Aussie Students Took Down Martin Shkreli By Recreating His Controversial $750 Drug For Just $2
Remember Martin Shkreli, who is also called the "big pharma bro"? He was the man who sparked outrage last year by raising the price of a tablet of Daraprim from $13.50 to $750. He may have met his match in some schoolboys in Australia.
The handful of year 11 students in Sydney has figuratively punched him in the face as they cooked the same drug in their own school laboratory. The price of the recreated Daraprim drug is just $2.
The Grammar boys, all just 17 years old, synthesized the active ingredient, pyrimethamine. They have produced about 3.7 grams of pyrimethamine for $20. In the United States, the same quantity would cost up to about $110,000.
Daraprim Price Mark-Up
Martin Shkreli, who gained control over Turing Pharmaceuticals last year, has gained public scrutiny by marking up the price of the pill by as much as 5,000 percent. He was under fire once more when he spent $2 million on the only available copy of a Wu-Tang Clan album.
With the controversial background of the drug's price, University of Sydney chemist Dr. Alice Williamson thought that it would be an ideal drug to create by her chemistry students at Sydney Grammar School.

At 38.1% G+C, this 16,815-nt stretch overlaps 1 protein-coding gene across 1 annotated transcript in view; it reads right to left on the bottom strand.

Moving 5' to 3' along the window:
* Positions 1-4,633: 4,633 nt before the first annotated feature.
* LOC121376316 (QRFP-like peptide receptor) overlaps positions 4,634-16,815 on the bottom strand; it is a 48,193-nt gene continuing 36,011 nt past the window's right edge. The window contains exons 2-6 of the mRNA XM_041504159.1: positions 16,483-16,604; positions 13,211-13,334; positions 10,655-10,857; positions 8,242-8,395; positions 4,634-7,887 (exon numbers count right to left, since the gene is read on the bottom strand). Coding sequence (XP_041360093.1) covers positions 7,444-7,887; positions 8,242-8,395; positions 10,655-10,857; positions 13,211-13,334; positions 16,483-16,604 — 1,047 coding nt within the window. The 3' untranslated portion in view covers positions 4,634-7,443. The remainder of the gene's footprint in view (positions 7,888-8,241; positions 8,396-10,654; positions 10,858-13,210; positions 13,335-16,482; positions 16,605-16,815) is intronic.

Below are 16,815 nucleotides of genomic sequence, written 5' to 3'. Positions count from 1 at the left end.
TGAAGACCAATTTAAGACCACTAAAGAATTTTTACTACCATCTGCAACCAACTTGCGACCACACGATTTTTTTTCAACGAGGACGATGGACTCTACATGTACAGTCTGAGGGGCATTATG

"The background to this made it seem more important," James Wood, one of the students who made the drug, told the Sydney Morning Herald. "It seems totally unjustified and ethically wrong. It's a life-saving drug and so many people can't afford it," Wood added as reported by BBC.
Meanwhile, Martin Shkreli posted a series of statements on Twitter.
And why buy my equipment when I can use the lab's for free?! And those teachers who told them what to do, they'll work for free, right?
— Martin Shkreli (@MartinShkreli) December 1, 2016
Labor and equipment costs? Didn't know you could get physical chemists to work for free? I should use high school kids to make my medicines! — Martin Shkreli (@MartinShkreli) December 1, 2016
What Is Daraprim?
Daraprim, an anti-parasitic medicine, is used to treat infections like malaria and toxoplasmosis. Usually, it is used to treat people who are immunocompromised or those with low immune systems, like those who are suffering from Human Immunodeficiency Virus (HIV), Acquired Immunodeficiency Syndrome (AIDS), pregnant women and those undergoing chemotherapy.